REVIEW: Revisionist – ‘Trenches’

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“War Pt. 1” starts Trenches off with a muted, demo-like, gruff tone. It brings to mind the image of a man at a bar, shouting his regrets, backed by a soft, strumming guitar. The raw, human emotion packed behind it, and the simplistic approach give it a character that seems to be setting the album up as a story; and a believable one at that.  Proving my point, “Life at Home” has a similar sound, picking up where “Pt. 1” left off. It’s got a bit more energy packed into it, and, lyrically, has a metaphorical content that showcases the genius in Revisionist‘s storytelling abilities.

“Coasting” has a beautiful guitar melody that only aids in the realistic story behind the lyrics. A man filled with regret and desperation, a soldier filled with hope and resentment; the song acts as a pensive look at life, and those who get so stuck on something–an inward battle, an actual war, etc.–they approach life on autopilot, quite literally coasting. Documenting Mt. Everest-quality highs, and Mariana’s Trench lows, the track perfectly recreates the ups and downs of life, and will resonate beautifully with listeners. Mikey Burrell sings in earnest, the impact even greater with Gabe Delorme adding in backing vocals. “Lac L’Achigan” and the well-placed “Heavy Shoulders,” add a level of vulnerability that is starting to become even more evident as the album progresses. The more I listen, the more I realize Trenches seems to be about fighting the demons in our own minds; a war on depression, and the manic concept of starting off on top of the world and then struggling to get out of bed the next day. It’s a very human idea, as well as a very vulnerable place for a songwriter to go, regardless of whether it’s the story of a friend or the story of the songwriter themselves. It’s that kind of exploration, and that ability to tap into such a complex, sometimes frightening, place, that separates the artists from the imitators.

With tracks like “Recalibrate,” “Point Pleasant,” and “Quarter-Life Crisis,” Revisionist manages to push the boundaries every step of the way, opening up in a way that many artists would be scared to do. “Today, We Sleep!” is probably my favorite song on Trenches (unless you count “11th Hour,” the little interlude on the album). Yes, it could be just the beauty of the backing vocals or the harmonica, or the overall tone that the track inspired. But more than that, it’s the truth that is expressed in each and every line; touching on the truth of being listened to, but not heard. The collective quality of “we’re in this together,” resonates throughout every note, and is a perfect turning point for Trenches.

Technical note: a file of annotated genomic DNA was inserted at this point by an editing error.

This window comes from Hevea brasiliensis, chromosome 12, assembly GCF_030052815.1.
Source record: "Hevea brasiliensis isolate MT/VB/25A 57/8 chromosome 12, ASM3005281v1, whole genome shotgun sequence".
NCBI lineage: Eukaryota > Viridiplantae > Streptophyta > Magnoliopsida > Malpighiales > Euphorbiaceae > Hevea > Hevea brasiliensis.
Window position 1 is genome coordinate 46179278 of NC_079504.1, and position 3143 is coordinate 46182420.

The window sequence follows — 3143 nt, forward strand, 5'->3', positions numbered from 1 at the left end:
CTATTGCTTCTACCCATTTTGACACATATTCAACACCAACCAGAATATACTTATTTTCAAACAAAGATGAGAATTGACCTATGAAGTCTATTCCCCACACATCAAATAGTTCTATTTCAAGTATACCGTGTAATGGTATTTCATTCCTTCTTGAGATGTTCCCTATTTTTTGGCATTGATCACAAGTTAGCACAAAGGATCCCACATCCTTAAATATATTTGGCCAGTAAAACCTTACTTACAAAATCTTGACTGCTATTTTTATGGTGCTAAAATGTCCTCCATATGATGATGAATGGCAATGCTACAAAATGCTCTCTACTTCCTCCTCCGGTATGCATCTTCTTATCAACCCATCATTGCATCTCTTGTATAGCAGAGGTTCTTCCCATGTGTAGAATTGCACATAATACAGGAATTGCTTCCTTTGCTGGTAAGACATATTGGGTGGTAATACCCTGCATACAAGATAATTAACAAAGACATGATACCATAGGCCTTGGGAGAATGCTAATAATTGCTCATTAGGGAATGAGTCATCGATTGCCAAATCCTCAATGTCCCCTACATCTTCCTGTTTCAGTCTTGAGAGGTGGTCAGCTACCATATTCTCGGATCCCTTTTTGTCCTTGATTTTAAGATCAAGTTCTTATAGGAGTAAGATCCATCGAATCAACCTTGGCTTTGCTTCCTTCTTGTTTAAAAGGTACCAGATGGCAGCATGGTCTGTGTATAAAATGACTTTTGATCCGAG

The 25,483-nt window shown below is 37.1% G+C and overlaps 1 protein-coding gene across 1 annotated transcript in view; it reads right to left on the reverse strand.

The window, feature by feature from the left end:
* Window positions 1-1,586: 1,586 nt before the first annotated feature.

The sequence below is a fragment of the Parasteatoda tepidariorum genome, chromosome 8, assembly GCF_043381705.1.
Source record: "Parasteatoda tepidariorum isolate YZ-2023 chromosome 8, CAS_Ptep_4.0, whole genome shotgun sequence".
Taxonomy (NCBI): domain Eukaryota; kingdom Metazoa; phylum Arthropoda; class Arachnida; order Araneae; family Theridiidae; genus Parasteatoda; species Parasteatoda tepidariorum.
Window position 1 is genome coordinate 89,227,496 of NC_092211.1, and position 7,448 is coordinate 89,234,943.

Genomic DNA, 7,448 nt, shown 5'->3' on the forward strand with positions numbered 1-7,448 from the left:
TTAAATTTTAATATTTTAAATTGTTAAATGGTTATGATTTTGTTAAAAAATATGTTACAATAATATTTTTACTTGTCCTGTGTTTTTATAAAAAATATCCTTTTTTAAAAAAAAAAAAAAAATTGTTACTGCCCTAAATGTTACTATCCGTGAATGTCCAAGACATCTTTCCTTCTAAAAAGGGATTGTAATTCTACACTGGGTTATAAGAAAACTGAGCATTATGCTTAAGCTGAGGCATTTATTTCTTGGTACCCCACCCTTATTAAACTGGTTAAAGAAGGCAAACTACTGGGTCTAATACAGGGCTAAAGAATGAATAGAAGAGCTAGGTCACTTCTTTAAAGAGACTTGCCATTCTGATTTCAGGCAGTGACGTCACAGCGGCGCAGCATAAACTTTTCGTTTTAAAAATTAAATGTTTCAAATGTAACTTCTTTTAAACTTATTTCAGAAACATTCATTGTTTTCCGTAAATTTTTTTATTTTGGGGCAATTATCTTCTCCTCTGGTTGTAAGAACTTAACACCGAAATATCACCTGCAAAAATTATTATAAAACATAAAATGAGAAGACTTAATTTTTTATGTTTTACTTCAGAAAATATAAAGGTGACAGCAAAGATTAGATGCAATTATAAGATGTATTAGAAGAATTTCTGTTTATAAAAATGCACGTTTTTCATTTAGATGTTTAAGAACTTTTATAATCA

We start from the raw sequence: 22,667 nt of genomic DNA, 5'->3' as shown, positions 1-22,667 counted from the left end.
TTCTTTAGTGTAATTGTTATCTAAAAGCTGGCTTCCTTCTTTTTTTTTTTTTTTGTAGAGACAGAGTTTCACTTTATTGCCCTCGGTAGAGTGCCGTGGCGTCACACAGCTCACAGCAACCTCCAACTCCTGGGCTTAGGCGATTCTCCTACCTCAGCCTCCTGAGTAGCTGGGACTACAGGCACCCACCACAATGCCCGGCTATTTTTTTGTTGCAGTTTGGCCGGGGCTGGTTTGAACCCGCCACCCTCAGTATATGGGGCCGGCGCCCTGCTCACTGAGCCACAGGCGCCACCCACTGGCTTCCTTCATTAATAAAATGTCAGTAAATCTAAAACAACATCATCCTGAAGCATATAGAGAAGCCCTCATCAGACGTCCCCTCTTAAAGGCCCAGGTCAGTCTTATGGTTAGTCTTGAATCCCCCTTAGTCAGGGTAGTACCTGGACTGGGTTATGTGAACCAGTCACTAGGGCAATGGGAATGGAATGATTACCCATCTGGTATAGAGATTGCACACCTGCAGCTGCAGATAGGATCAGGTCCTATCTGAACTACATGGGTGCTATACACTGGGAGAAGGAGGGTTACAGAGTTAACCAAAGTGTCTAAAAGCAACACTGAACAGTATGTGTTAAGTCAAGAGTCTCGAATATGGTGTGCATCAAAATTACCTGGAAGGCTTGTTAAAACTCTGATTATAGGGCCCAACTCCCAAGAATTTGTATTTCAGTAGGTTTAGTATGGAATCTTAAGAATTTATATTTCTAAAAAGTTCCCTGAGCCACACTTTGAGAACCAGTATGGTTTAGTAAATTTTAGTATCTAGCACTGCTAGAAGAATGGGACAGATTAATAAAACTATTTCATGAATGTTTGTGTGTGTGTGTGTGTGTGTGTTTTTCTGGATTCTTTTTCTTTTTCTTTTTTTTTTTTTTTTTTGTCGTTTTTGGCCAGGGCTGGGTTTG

“Reconnaissance Mission” brings a feeling of hope and change to the otherwise bleak subject matter expressed on the album. It’s a turning point filled with determination to bring about change. With Thaddeus Eng on piano, there is a more lighthearted undertone (albeit, subtly); a tone that carries through to tracks like “11th Hour” or “Please Return To Battlefield” almost flawlessly.

As the title track, I had the highest expectations for “Trenches,” and Revisionist did not disappoint. The stark contrast between a relatively upbeat instrumental, and bittersweet lyrical content, brings the track to life, forming a full-fledged story in the linear notes (see also “Overthinking,” “Wake Me Up When March Ends”).

Trenches is book-ended by “War Pt. 1” and “War Pt. 2,” tying the album together in such a clever, continuous way, is brings everything full circle. Revisionist seem to take a shot at describing the human condition; the way we all battle it out in the trenches of life. The quality behind each song, especially from a lyrical perspective, brings the story to life. The gruff, unpolished sound makes Trenches stand out, although the muted quality is frustrating when you have to keep cranking the volume up. However, it does set the mood for the overall album, and give a more storytelling vibe. I would like to see Trenches performed live in its entirety, as that may provide an added level of context.

 

For more on Revisionist, click HERE.

[E/N 12/20/14: Trenches is available HERE.]

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One thought on “REVIEW: Revisionist – ‘Trenches’

  1. […] Revisionist – Toronto’s own acoustic punk group who tackle songwriting in a refreshingly poetic […]

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